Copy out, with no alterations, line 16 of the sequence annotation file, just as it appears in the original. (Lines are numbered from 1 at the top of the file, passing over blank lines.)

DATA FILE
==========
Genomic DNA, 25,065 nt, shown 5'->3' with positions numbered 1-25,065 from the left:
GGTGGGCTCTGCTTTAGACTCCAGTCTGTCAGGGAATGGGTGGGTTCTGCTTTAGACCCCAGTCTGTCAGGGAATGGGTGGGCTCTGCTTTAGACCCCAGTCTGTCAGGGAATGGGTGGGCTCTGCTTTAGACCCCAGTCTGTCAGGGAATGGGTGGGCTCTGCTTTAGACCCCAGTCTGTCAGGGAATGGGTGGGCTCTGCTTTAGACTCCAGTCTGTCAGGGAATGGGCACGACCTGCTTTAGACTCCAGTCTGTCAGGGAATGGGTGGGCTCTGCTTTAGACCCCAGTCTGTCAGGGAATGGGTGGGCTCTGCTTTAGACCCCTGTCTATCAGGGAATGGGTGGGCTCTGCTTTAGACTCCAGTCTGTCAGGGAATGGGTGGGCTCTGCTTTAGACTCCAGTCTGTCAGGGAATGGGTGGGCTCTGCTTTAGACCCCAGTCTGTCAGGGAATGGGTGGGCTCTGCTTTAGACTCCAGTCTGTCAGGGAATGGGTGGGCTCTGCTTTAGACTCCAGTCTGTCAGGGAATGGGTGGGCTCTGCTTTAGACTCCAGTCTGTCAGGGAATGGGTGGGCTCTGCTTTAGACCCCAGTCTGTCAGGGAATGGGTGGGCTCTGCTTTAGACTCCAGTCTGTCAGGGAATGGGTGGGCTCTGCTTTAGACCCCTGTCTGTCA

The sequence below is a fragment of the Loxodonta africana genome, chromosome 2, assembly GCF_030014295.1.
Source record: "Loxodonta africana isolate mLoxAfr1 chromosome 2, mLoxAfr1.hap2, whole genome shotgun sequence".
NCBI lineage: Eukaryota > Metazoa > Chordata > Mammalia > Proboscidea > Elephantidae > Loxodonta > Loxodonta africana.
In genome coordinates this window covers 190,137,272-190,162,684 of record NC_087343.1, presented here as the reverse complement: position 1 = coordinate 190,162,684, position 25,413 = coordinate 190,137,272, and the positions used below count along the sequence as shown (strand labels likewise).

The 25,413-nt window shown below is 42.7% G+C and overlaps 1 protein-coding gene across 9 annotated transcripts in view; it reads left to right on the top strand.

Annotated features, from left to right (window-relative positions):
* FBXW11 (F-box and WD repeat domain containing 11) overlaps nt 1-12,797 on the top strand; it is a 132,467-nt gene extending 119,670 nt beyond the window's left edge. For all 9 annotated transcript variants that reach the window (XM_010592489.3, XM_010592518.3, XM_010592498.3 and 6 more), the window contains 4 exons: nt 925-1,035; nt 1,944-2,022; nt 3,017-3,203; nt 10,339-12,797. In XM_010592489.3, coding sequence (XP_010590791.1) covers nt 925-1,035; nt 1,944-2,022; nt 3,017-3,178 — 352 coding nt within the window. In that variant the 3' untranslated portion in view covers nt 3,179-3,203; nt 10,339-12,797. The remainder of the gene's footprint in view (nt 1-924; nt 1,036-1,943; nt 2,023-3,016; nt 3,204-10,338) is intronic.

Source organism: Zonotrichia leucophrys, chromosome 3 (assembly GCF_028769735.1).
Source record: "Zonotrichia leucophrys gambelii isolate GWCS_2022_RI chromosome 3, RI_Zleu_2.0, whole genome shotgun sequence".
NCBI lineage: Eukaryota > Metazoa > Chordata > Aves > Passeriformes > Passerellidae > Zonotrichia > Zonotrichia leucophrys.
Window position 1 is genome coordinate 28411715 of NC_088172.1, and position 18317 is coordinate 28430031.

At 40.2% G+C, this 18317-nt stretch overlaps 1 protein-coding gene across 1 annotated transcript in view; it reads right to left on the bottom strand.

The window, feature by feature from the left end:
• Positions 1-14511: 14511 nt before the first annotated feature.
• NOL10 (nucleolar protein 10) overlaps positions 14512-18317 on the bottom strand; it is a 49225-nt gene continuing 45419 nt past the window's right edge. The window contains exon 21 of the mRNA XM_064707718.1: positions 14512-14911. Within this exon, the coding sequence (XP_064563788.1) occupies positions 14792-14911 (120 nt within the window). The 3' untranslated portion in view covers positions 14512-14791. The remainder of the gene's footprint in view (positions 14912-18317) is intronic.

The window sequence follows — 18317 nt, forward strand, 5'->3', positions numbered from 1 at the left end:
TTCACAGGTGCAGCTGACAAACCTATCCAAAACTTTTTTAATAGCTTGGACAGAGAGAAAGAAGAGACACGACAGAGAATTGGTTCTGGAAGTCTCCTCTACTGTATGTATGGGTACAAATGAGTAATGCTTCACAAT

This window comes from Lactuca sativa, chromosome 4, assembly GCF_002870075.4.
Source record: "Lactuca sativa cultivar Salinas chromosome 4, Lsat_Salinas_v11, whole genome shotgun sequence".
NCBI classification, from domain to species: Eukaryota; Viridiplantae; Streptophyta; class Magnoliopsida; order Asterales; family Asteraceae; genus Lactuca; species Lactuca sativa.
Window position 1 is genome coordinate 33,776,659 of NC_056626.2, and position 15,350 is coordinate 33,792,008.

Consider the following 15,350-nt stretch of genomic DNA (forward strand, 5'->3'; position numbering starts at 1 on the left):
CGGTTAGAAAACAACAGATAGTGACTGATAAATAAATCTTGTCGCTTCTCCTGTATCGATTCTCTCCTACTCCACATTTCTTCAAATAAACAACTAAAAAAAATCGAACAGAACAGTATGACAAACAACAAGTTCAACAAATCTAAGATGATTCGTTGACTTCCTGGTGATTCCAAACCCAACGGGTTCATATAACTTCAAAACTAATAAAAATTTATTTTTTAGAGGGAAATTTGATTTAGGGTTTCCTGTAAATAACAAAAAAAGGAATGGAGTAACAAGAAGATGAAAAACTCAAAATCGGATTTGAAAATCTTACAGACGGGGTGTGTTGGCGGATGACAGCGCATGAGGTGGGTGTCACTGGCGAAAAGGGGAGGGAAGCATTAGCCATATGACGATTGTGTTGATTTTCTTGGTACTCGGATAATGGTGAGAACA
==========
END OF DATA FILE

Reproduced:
• Positions 1-14511: 14511 nt before the first annotated feature.